Street Fighter 30th Anniversary Collection

Few companies have championed the re-release the way that Capcom has and at this point, they have so much great IP under their belt that they could probably just spend the next few console generations re-releasing old games and still make a massive profit. The problem with re-releases is that while they serve an important function in the face of ever advancing technology, they can sometimes seem like lazy cash grabs. Capcom has occasionally been guilty of this itself and yet it’s hard to stay mad at a company that has released a compilation as amazing and generous as the Street Fighter 30th Anniversary collection.

It’s very hard to overstate the impact Street Fighter has had on gaming, especially Street Fighter 2 which popularised the fighting game genre, established many of the mechanics that fighting games still hold to today and spawned a truly terrible movie starring Jean Claude Van-Damme and Kylie Minogue. The original Street Fighter came and went to arcades with some very minor success but with Street Fighter 2’s release in 1991, it became a global phenomenon. The brand has remarkably remained at the forefront of fighting games ever since. If you’ve even had a casual interest in gaming over the last few decades, you’re well aware of Street Fighter and at least a few of its huge cast of characters.

So what’s included in the compilation? 12 classic Street Fighter games ranging from the original, up until Street Fighter III 3rd Strike. While many of these are simply variations of one another – there are five versions of Street Fighter 2 for example – almost all are distinctive and hold up very well today. Playing through them in sequence is to watch a genre evolving, establishing conventions that still hold firm in fighting games today. The one exception to this is the original Street Fighter, which feels very dated and more than a little clunky today.

Street Fighter 2 is where the series really took off, and the five iterations of it included here (The World Warriors, Champion Edition, Turbo, Super SF II and Super SF II Turbo) really show how Capcom worked to perfect it. Each version adds something new such as new characters and tweaks to balance that change the game in both obvious and subtle ways. Street Fighter 2 was eventually followed by the Street Fighter Alpha series (Alpha 1, Alpha 2 and Alpha 3), a prequel series set before the events of SFII. These are my personal favourites of the games included here, embracing a more cartoonish style of art whilst being much faster and more flexible than their predecessor. The final group of games included are the 3 iterations of Street Fighter 3. A true sequel to SFII, 3 wasn’t hugely popular on release due to the fading popularity of arcade gaming in the West, but gradually became a firm fixture on the competitive fighting game circuit due to its strong community and complexity.

All of these games are great and well worth investing time in. The compilation also includes a wide range of extra material. There are detailed descriptions and stats for each character as well as the ability to compare their character models and selected animations from game to game. There are tonnes of production sketches and slide shows giving lots of insight and trivia into the development of each game as well as a detailed history of the series and the option to listen to all of the games’ full soundtracks. The archives keep most of the details restricted to the titles included in this compilation and tend to avoid going into depth about the series many spin-offs or anything that came after Street Fighter 3 but still cover more than enough to keep even the most discerning of Street Fighter fans happy. The games also give you the ability to play competitively locally or online which is essential for a series so important to the competitive gaming scene, though this is restricted to one version of each game.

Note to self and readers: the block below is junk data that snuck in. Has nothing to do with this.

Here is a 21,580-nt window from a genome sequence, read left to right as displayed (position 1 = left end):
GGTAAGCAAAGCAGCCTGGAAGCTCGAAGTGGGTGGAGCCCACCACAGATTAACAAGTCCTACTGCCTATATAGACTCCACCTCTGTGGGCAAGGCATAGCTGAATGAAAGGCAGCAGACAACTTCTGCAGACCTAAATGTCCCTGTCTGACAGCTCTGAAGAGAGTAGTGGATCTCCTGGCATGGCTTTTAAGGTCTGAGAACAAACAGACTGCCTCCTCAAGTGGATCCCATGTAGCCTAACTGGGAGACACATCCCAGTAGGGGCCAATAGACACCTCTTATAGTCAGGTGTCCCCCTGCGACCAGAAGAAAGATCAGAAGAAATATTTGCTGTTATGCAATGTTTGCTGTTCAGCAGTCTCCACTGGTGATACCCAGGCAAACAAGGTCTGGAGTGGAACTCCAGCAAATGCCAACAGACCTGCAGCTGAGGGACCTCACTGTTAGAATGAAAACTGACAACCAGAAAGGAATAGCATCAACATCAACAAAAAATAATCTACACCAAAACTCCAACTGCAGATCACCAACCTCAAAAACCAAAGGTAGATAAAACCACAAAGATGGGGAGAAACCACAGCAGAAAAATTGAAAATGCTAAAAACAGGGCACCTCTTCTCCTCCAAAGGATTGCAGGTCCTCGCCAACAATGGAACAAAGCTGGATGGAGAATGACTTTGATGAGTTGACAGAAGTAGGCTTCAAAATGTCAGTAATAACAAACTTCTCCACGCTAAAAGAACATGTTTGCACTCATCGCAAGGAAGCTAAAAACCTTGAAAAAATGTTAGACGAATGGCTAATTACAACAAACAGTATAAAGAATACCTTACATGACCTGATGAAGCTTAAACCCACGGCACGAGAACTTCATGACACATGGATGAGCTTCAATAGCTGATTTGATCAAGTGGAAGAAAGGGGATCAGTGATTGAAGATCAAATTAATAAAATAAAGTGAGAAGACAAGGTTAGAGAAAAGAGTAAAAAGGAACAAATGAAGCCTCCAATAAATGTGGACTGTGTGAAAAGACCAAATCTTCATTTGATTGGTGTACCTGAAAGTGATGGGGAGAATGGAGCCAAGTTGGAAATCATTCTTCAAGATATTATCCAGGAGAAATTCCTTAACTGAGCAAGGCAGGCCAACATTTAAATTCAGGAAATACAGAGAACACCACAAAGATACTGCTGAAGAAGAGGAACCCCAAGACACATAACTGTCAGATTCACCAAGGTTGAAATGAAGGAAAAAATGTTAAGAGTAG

While it is also available on the PS4 and XBone, I reviewed Street Fighter 30th Anniversary on the Nintendo Switch. I absolutely loved the ability to play Street Fighter on the go but the Switch’s Joycons aren’t great with the precision control you’ll need for these games. You’ll need at least a Pro Controller to get the most enjoyment out of the titles on offer here.

Street Fighter 30th Anniversary Collection is an essential purchase, especially if you’re a fan of the fighting genre. While the games included here are no longer cutting edge as far as 2D fighters go, most of them still hold up amazingly well today. Even if you’re a more casual fan of these games, the compilation serves as a great historical record of how the genre has grown and changed over the years and why it still has such a huge following today. While I would have loved for Capcom to just go completely over the top and include the brilliant Street Fighter 4 or some obscure spin-offs in here, I have no problem saying that this is one of the finest compilations of older games ever released.

Review by Matt Russell

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